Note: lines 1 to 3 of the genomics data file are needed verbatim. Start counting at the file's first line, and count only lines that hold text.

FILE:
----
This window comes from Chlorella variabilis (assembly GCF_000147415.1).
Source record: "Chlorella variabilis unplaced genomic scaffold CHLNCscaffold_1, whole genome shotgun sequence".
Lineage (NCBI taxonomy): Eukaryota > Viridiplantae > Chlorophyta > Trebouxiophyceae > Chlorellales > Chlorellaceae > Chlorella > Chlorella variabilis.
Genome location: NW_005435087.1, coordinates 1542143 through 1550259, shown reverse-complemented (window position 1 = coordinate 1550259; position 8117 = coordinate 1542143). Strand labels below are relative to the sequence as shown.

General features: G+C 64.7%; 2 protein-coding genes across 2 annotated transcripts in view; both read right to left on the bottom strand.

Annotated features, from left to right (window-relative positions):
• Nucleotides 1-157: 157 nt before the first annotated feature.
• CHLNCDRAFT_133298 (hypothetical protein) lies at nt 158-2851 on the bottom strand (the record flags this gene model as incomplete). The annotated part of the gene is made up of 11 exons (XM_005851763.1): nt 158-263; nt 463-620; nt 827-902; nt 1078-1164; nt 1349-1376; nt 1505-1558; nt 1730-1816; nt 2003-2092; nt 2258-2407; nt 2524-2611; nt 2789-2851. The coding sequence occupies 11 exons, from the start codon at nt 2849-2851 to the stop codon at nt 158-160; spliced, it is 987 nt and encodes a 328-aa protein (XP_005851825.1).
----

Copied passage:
This window comes from Chlorella variabilis (assembly GCF_000147415.1).
Source record: "Chlorella variabilis unplaced genomic scaffold CHLNCscaffold_1, whole genome shotgun sequence".
Lineage (NCBI taxonomy): Eukaryota > Viridiplantae > Chlorophyta > Trebouxiophyceae > Chlorellales > Chlorellaceae > Chlorella > Chlorella variabilis.